Changes are being introduced to the employment permit system to allow a greater number of workers from outside the European Economic Area work here.
The changes will include the removal of quotas for HGV drivers, as well as additional permits for hospitality managers and a loosening of the rules for construction workers, opticians and meat processors.
Minister of State for Business, Employment and Retail Damien English said the Government is determined to address the labour shortages in construction and other key sectors.
Mr English told Morning Ireland that the permit changes will take effect from today.
In relation to attracting more HGV drivers, he said the changes will act as a “pre-emptive strike” to ensure that limits on permits are not a reason for driver shortages.
He said HGV drivers must have proper safety standards and driving skills but that work across government departments is happening to address a range of issues in this regard.
Minister English said that Ireland is a very attractive place for migrant workers despite the housing crisis.
He also said that we need more construction workers in the country to fix the housing crisis and the permit system will help to address this.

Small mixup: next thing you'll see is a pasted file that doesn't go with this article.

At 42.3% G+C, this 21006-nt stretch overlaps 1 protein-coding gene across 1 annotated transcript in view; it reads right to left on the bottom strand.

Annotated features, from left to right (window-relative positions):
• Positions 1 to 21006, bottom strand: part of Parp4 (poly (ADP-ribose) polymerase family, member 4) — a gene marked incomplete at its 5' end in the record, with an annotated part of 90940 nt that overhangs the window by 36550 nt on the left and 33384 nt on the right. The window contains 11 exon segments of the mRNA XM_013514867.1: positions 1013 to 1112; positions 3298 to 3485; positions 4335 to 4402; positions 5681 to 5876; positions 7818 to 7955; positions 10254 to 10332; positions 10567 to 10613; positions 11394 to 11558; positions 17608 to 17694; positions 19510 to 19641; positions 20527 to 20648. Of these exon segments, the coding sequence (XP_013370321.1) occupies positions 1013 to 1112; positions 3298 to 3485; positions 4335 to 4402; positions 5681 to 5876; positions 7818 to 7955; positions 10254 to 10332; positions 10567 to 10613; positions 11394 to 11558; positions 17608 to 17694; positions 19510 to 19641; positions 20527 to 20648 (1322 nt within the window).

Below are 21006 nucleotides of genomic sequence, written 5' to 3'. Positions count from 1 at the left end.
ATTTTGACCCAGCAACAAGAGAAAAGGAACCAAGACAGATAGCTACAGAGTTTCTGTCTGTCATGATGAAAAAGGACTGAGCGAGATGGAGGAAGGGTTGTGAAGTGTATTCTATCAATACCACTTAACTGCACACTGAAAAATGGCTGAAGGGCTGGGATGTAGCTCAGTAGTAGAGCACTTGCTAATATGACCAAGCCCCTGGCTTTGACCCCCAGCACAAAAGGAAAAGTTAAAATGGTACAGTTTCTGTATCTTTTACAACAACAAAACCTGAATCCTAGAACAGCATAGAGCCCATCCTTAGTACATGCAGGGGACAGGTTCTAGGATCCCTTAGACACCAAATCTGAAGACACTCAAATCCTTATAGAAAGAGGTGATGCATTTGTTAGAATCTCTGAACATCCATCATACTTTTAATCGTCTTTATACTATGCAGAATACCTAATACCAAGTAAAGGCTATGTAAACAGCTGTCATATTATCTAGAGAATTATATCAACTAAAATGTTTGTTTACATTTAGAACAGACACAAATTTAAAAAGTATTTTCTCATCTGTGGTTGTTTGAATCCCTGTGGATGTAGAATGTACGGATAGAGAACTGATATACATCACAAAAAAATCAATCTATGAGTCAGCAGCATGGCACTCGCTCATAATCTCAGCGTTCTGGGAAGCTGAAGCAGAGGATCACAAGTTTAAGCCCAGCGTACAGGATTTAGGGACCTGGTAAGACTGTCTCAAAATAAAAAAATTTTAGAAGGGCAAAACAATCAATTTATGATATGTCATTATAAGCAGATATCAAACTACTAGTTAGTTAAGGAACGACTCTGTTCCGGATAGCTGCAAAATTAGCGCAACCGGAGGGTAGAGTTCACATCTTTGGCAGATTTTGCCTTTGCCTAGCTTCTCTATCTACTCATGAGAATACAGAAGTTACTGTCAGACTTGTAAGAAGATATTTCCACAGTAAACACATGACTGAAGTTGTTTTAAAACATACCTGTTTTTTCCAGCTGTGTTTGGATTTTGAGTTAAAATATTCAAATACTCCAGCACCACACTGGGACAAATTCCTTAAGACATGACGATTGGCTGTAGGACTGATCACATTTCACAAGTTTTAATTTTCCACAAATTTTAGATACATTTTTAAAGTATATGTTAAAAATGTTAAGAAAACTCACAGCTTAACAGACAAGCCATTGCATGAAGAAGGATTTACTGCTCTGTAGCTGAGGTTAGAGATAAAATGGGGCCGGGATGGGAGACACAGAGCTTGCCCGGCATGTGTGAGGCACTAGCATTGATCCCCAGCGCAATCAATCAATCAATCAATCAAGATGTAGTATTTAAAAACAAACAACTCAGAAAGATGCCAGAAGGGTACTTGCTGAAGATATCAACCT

He appealed to those who are out of work to look to upskill or re-skill in areas where labour shortages exist.
“This is the third bi-annual review undertaken since the onset of Covid-19 and the impact of the pandemic on the labour market has been a significant consideration in today’s outcomes,” Damien English said.
“These changes, which will come into effect from today, will address the more immediate skills and labour shortages across a number of key economic sectors,” he stated.
“Employment permit policy is only one part of the response to addressing skills and labour deficits likely to continue into the medium term. It is not intended as a long-term substitute for up-skilling, nor should it displace sourcing labour from the State’s resident workforce,” he added.
The Construction Industry Federation has welcomed today’s work permit changes which seek to address skills and labour shortages across the industry, but said it is only part of the solution.
Dermot Carey, the director of safety and training at the CIF told Morning Ireland, that it has been working with the Department of Enterprise to migrate all the categories of construction workers that were ineligible for work permits into eligible categories.
However, he said that the price of securing permits is costly and cumbersome and can take time.
Mr Carey said that employers trying to recruit from abroad under the Trusted Partners scheme are experiencing delays of up to 12 weeks in securing permits.
He said that Ireland remains an attractive location for workers and is looking to secure workers from as far afield as the US, South Africa and Canada.
Mr Carey also said a bigger focus is aimed at attracting domestic workers, by encouraging school leavers to take up apprentice schemes or to take construction courses.